Gold Superannuation Strategies before June 30

If you are looking for some last minute gold nuggets before June 30, then make sure you take advantage of these three valuable superannuation and retirement strategies before the new superannuation laws  are put into action. You need to stay ahead of the government changes to superannuation if you want to give your retirement strategy a decent boost.

 Get the most out of salary sacrificing arrangements

Given Treasurer Wayne Swans announcement to end the $50,000 concessional contributions cap for over-50s and since there are still no new measures announced to assist those super members with superannuation balances below $500,000, focusing on maximising your salary sacrifice contributions before June 30 can be an ideal strategy.

Linda Chen of Maxmillian Financial Planning says that the recent budget announcement was detrimental to planners and their clients and unfortunately the $25,000 concessional contributions cap for all superannuation members looks like it will stay in place until July 2014 for now. Remember the big advantage is that contributions tax of only 15% applies to concessional contributions versus your marginal rate of tax which could be up to as high as 47%.

As a member of a superannuation fund, clients should work with their advisers in looking to use the transitional concessional contributions cap of $50,000 if they are over the age of 50 until the 30th June 2012.  This is their last chance to give a significant tax effective boost to their retirement balance.

 Are you self employed? – score a double tax deduction

Another tip for preparing for June 30 is if you are self-employed, and you have an SMSF and are eligible to claim a tax deduction for personal super contributions, you have the potential to get a double deduction in the current year. According to a recent ATO determination ID 2012/16, it allows SMSF investors to make a concessional contribution during the current financial year and receive the tax deductions associated with this contribution but not have this contribution allocated to their account until the following financial year.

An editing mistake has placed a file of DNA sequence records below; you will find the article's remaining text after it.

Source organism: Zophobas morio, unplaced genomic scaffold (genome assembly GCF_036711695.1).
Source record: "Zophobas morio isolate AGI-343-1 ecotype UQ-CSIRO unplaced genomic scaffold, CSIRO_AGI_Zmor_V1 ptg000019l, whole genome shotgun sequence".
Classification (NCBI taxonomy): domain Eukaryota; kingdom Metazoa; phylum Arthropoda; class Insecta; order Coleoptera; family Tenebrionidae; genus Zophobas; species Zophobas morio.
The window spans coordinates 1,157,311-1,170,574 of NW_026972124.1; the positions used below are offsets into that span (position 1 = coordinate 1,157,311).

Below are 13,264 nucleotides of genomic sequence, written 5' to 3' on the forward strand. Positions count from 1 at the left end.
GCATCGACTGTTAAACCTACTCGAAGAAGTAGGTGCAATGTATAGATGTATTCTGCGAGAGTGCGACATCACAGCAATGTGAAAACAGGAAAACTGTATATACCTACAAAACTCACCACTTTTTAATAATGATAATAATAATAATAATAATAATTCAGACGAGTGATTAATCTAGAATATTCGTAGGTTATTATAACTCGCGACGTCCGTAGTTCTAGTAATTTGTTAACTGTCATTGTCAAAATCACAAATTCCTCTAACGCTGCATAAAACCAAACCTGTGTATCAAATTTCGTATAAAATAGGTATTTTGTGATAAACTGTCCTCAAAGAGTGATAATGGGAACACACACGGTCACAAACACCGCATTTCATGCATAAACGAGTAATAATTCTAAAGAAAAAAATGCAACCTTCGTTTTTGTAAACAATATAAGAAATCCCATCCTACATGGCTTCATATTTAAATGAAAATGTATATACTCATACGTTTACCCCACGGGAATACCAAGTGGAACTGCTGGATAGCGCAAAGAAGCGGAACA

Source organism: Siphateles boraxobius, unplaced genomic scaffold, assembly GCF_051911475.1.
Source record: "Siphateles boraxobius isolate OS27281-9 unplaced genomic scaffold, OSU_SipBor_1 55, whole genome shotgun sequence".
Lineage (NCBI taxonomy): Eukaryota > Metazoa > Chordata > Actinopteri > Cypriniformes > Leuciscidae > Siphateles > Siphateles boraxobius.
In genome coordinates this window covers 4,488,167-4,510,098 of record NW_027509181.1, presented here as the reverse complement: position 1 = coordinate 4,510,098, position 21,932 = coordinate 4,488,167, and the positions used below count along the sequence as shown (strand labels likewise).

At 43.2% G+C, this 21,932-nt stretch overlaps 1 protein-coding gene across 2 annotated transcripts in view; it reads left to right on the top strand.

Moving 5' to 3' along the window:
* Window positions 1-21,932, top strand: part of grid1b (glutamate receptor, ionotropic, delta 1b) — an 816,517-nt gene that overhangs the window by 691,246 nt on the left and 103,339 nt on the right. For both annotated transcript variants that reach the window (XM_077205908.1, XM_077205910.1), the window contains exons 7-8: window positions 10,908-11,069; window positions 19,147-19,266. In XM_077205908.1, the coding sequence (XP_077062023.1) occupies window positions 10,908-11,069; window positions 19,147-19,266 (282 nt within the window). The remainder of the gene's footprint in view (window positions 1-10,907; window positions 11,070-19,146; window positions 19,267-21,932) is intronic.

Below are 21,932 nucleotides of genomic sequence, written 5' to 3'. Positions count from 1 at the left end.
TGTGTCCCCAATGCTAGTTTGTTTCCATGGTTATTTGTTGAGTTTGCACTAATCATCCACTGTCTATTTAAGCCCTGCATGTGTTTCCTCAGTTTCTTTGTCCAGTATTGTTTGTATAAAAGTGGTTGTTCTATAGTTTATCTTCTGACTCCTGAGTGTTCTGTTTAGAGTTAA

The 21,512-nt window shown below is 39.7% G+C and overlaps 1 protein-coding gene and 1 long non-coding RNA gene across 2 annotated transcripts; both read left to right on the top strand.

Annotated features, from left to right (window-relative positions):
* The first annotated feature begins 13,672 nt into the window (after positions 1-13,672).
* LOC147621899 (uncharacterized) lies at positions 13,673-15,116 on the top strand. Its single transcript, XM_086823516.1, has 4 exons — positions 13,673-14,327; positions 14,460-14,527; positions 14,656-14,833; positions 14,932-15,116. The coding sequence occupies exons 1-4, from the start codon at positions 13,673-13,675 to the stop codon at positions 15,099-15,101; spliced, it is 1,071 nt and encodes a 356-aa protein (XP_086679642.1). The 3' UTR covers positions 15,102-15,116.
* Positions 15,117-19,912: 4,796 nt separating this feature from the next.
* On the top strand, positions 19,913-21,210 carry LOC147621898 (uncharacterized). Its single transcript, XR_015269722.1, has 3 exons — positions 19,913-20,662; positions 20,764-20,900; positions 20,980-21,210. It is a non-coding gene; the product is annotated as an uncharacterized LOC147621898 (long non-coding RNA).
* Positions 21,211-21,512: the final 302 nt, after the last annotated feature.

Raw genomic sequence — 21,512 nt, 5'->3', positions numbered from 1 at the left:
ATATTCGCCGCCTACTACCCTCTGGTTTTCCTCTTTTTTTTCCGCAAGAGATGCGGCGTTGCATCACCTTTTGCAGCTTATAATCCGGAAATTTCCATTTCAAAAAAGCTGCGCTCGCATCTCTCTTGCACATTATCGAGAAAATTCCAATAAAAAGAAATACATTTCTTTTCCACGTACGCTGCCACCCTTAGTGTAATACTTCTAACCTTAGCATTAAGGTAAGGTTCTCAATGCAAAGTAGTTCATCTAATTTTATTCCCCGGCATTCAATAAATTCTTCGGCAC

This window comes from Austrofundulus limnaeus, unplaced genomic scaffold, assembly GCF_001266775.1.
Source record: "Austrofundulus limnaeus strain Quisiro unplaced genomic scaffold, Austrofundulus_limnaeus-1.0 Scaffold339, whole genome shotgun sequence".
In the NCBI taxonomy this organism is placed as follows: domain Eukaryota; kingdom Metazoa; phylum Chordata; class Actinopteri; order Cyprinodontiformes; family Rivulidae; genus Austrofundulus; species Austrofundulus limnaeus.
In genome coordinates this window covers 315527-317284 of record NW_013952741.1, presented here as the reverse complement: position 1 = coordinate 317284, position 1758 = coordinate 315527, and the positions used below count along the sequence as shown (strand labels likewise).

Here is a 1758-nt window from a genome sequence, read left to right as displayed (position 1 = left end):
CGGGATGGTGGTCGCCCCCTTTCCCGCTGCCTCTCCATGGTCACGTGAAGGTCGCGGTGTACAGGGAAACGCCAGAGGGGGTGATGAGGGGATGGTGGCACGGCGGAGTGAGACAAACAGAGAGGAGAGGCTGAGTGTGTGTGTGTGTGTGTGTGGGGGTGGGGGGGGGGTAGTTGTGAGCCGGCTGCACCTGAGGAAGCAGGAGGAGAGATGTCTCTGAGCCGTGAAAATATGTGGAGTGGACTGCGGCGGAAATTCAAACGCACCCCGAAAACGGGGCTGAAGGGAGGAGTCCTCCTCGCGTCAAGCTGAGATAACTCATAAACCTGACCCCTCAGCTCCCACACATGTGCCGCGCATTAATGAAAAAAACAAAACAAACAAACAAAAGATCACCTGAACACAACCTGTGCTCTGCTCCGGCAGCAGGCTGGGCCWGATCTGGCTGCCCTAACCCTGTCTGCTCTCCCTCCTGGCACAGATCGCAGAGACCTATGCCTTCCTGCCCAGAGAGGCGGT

A good example is if you have an existing super concessional contribution limit of $25,000 and you contribute this to your SMSF before June 30, then put in a further $25,000 and hold it in a reserve or ‘suspense’ account before it is allocated to your member account.  Then in July the reserved amount is allocated to the relevant account. Legislation requires that any contributions held in this account must be allocated to the appropriate member within 28 days following the end of the month. So you could get a $50,000 tax deduction and the good news is that this would not form an excess contribution since the second amount is not allocated to your member account until July.

Editor note: Be warned the ability to contribute funds in a ‘reserve’ or ‘suspense’ account is limited to the terms of the Trust Deed of your SMSF.

Look at transferring in-specie assets for self managed super funds

For those who run a self managed super fund take note that time is running out for you to take advantage of in-specie asset transfers. The final date for standard in-specie transfers is 30 June 2012.

If you are an individual who holds shares in your own name you could be earning dividends and hence more taxable income. If you are able to make further concessional or non concessional contributions it could be more strategic to transfer in-specie the shares into your SMSF as a boost to your retirement plans.

Warning: As an SMSF trustee if you leave it until after 1 July to move assets, you will most likely need to sell the shares, move them into cash, then put the money into your SMSF and setup a buy order to re-purchase the same shares you want to hold. The main issue here is that there could be a delay in timing as to when you sell and then buy, so it could play for or against you given the current market conditions.

Of course in any of the above cases you should seek the advice of a qualified professional to see if it is appropriate for your circumstances.

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